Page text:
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Got Brand? Three Food Co-ops Unbottle a Joint Milk Label

Local Matters


Published June 21, 2006 at 12:43 p.m.

VERMONT -- Getting food cooperatives to cooperate with one another is no easy task, says Clem Nilan, merchandising manager for City Market. It took weeks of wrangling, for example, before the Burlington co-op and its counterparts in Middlebury and Montpelier could thrash out a consensus on the design of a label for gallon jugs of milk that the three stores are jointly marketing under their own brand.

"Vermont Co-op Milk" is now available on cooler shelves at City Market/Onion River Co-op, the Middlebury Natural Foods Co-op and Hunger Mountain Co-op in Montpelier. It's an unprecedented venture made possible by an agreement with Monument Farms, a 76-year-old, family-owned dairy in Weybridge.

In an effort to sustain one of the last dairies in the state that bottles its own milk, the co-ops will pay a fixed, year-round price for Monument Farms milk, helping protect the producer from the mostly downward market gyrations that have made family dairy farming in Vermont a losing proposition in recent years. The deal was sealed with handshakes rather than written contracts among the various parties.

"It makes sense for co-ops to support a local dairy because we are committed to local economies," Nilan says. "There's no downside to this project -- not for the farmers, not for the co-ops and not for the customer."

He suggests that the joint milk branding may eventually be replicated with other local product lines carried by the co-ops. Customers at the three outlets already demonstrate through their purchasing patterns that they're attracted to a co-op-branded item. All three stores continue to carry competitors' milk, but the Vermont Co-op brand is building strong shopper loyalty.

"Sales have been tremendous," says Reiner Winkler, dairy department manager at the Middlebury co-op. He estimates a 20 percent increase in purchases of gallon jugs in the three weeks since Monument Farms milk was relabeled with the Vermont Co-op logo. The Weybridge dairy has been supplying milk to the Middlebury co-op since its opening 30 years ago. The store continues to stock varieties of Monument Farms milk under the dairy's own label in different-size containers.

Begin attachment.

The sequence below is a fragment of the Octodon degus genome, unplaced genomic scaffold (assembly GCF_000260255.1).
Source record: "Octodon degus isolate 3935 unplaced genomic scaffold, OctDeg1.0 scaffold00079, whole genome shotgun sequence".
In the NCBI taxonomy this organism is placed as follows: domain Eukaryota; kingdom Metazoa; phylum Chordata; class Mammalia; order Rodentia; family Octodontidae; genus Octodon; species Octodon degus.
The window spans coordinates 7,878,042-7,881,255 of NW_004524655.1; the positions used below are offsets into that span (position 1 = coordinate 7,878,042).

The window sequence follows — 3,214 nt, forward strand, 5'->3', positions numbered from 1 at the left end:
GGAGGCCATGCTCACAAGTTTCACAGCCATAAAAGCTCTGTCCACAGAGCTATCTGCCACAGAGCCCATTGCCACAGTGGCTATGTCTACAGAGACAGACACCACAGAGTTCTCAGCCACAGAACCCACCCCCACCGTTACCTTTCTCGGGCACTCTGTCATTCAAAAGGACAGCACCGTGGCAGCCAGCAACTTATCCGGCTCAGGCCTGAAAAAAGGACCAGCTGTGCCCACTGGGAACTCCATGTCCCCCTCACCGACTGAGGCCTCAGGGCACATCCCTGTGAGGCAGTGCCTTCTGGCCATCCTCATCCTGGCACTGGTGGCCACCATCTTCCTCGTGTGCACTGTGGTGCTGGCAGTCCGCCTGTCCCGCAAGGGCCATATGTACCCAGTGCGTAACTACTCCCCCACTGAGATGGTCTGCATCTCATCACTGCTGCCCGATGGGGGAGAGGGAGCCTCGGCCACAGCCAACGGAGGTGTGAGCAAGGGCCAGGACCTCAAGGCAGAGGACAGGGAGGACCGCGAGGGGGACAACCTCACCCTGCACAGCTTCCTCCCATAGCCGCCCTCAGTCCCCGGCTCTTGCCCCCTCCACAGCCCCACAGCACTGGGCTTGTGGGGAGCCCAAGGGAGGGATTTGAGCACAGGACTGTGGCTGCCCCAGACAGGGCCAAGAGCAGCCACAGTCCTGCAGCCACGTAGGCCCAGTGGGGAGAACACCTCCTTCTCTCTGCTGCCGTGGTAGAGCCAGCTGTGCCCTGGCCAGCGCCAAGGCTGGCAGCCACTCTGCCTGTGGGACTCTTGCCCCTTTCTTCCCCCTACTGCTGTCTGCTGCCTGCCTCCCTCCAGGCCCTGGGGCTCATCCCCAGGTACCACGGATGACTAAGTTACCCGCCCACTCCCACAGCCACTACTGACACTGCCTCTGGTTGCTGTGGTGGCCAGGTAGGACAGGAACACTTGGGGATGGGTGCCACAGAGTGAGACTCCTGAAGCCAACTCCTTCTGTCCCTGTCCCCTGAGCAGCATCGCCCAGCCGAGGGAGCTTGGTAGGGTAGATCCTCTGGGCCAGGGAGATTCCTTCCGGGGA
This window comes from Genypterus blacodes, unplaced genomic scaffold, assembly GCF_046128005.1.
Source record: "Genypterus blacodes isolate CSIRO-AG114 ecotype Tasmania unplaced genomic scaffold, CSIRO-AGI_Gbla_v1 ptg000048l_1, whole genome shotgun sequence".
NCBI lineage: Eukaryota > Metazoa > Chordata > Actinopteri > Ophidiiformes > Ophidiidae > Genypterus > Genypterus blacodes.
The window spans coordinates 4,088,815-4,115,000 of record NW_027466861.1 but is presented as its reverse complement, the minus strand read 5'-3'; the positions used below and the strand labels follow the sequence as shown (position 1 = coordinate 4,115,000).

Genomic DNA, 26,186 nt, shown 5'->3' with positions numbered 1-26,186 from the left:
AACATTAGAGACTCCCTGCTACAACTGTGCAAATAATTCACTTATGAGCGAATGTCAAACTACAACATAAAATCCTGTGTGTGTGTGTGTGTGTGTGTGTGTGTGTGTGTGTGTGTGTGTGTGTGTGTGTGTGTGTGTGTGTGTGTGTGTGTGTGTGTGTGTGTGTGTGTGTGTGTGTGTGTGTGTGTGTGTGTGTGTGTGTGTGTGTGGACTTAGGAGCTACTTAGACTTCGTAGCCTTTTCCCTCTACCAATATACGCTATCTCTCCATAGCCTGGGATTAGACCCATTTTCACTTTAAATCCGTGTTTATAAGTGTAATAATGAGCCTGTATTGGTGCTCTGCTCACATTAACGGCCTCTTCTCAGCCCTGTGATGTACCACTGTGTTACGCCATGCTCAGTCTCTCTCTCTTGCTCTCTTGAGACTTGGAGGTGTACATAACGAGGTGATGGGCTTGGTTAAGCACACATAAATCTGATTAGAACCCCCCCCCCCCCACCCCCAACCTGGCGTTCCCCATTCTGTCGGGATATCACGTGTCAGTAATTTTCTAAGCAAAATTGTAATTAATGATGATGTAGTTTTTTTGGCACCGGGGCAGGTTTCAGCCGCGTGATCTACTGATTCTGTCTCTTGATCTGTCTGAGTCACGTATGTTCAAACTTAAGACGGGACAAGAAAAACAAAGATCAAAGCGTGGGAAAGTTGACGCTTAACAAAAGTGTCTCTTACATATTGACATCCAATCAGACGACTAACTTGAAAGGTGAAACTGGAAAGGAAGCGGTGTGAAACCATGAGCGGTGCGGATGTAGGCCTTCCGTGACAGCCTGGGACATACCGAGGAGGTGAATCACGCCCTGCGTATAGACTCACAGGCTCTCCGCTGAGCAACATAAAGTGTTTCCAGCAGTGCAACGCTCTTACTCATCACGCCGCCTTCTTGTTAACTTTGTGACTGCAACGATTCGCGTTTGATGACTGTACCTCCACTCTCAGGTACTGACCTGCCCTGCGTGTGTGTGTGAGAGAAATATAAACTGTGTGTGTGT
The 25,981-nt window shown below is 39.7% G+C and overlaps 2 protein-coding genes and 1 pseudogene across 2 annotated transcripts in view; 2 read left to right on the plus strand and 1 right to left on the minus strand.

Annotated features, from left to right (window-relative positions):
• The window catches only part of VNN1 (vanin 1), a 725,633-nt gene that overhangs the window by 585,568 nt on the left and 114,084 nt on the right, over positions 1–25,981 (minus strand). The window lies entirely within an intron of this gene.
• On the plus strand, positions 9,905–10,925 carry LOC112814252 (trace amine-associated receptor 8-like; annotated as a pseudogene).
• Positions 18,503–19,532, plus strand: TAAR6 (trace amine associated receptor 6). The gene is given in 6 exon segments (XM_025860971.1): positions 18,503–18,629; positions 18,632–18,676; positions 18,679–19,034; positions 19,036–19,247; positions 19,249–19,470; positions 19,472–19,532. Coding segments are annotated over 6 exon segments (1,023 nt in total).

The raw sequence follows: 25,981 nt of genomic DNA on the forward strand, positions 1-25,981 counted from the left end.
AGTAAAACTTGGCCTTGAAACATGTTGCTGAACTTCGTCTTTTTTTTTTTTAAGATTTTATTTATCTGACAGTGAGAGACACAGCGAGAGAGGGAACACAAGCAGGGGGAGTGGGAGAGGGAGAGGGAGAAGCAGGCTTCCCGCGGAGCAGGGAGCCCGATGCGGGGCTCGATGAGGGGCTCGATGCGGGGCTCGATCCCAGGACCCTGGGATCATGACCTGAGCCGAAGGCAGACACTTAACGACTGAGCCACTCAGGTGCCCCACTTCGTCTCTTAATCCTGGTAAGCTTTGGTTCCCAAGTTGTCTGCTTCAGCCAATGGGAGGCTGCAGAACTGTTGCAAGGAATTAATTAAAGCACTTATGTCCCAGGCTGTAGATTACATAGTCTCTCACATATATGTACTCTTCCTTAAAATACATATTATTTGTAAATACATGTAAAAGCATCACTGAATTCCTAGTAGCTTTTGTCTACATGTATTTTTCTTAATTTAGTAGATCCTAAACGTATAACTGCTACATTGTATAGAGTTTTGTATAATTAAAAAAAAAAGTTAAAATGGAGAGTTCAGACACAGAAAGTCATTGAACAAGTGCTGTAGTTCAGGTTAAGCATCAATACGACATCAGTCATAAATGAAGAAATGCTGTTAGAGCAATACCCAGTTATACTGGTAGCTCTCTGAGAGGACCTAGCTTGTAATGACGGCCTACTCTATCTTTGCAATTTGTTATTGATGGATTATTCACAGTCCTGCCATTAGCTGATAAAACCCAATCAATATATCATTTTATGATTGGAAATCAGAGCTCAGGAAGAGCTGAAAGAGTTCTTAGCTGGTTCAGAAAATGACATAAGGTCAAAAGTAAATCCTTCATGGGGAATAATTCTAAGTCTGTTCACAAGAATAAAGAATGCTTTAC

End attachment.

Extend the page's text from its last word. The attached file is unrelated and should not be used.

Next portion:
City Market has also been carrying Monument Farms milk for some time. In fact, the Addison County dairy accounts for about 9000 of the 12,105 gallon-containers of milk that the Burlington co-op has sold so far this year, Nilan reports. Sales are further surging now that the co-op label has been added, he says. Nilan also notes that City Market ranks third in the United States in total sales volume among single-outlet co-ops, surpassed only by The Wedge in Minneapolis and the Sacramento, California, co-op.

Monument Farms milk is a new addition to the offerings of Hunger Mountain in Montpelier, which had previously been beyond the dairy's distribution range.

The central Vermont co-op jumped at the chance to sell Monument Farms, says dairy buyer Bob Messing. He points out that the milk comes from an environmentally conscientious supplier that pastures its cows at least part of the year, spreads only manure as fertilizer, grows its own feed without using genetically engineered seeds, and does not inject its 360 Holsteins with bovine growth hormone.

Access to Hunger Mountain will alone ensure a boost in sales for Monument Farms, predicts co-owner Jon Rooney. He says the dairy has managed to remain financially stable despite the accelerating attrition of locally owned outlets, which have given way to convenience-store chains such as Maplefields. While many mom-and-pop grocery stores would make a point of buying milk from a neighboring supplier, the chains "don't give a hoot where their product comes from," Rooney says.

His initial fears of losing Monument Farms' brand identity have been allayed by its inclusion in the Vermont Co-op Milk label, Rooney says. He welcomes the new business opportunities that the marketing initiative brings. But selling more milk is not his dairy's principal aim, Rooney adds. "We're going into this more to promote the idea of buying local products. We've been pushing the local angle for as long as we've been around."